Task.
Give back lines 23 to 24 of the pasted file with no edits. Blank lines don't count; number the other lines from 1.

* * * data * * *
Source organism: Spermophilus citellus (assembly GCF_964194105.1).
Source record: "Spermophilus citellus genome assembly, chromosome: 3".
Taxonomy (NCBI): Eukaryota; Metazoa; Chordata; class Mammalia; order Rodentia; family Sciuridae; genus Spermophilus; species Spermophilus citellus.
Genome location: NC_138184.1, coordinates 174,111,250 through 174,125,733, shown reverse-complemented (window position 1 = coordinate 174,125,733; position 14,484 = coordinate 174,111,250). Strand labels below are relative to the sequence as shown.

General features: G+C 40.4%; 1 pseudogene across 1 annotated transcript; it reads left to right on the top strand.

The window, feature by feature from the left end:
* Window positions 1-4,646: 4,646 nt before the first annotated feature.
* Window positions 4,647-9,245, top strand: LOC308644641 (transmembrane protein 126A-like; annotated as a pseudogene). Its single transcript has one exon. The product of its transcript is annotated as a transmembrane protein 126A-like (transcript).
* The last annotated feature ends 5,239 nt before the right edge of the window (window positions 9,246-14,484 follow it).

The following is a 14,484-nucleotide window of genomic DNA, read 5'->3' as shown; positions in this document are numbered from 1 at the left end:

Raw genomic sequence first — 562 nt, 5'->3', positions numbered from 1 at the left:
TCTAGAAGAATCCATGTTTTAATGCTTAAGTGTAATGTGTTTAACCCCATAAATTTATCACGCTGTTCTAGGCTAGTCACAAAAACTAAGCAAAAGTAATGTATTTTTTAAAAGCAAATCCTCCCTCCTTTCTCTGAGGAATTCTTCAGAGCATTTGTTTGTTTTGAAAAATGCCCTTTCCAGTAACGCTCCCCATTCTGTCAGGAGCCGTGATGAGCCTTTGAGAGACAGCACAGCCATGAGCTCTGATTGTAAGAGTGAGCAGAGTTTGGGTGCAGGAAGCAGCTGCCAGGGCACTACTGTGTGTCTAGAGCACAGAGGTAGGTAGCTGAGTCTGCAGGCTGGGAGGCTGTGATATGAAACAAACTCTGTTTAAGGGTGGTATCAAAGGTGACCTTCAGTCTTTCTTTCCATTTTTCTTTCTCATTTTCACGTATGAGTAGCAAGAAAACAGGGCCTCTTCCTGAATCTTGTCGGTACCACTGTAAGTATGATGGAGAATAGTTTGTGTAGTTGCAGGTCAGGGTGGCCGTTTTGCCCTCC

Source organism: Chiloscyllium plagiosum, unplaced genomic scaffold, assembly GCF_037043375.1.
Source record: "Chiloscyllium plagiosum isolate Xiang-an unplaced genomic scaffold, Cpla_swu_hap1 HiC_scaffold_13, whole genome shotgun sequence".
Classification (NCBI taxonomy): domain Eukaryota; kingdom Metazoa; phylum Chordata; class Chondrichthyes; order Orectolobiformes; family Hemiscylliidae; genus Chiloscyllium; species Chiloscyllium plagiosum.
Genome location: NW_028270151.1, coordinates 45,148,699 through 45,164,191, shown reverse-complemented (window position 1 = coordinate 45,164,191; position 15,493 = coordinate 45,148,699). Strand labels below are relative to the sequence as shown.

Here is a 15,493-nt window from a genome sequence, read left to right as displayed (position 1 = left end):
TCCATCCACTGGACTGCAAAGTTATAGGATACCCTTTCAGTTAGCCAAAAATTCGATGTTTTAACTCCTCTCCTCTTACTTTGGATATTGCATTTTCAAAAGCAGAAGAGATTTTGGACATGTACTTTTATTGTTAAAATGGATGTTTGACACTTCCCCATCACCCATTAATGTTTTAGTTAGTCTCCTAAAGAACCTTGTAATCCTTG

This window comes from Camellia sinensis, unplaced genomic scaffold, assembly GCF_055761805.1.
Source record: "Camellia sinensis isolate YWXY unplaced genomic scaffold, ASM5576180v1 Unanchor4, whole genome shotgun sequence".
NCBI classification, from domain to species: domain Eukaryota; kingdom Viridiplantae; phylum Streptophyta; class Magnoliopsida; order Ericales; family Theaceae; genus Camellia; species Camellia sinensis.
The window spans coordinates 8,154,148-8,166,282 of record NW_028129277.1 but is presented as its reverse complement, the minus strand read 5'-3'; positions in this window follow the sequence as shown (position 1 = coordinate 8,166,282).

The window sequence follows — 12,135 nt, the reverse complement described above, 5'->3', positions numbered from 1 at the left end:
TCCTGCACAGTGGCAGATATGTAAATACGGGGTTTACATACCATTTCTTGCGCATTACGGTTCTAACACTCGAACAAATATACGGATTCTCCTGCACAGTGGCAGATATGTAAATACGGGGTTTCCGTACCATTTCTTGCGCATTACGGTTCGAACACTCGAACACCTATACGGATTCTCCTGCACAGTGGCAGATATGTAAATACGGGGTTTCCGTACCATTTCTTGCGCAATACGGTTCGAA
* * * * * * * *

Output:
The window sequence follows — 12,135 nt, the reverse complement described above, 5'->3', positions numbered from 1 at the left end:
TCCTGCACAGTGGCAGATATGTAAATACGGGGTTTACATACCATTTCTTGCGCATTACGGTTCTAACACTCGAACAAATATACGGATTCTCCTGCACAGTGGCAGATATGTAAATACGGGGTTTCCGTACCATTTCTTGCGCATTACGGTTCGAACACTCGAACACCTATACGGATTCTCCTGCACAGTGGCAGATATGTAAATACGGGGTTTCCGTACCATTTCTTGCGCAATACGGTTCGAA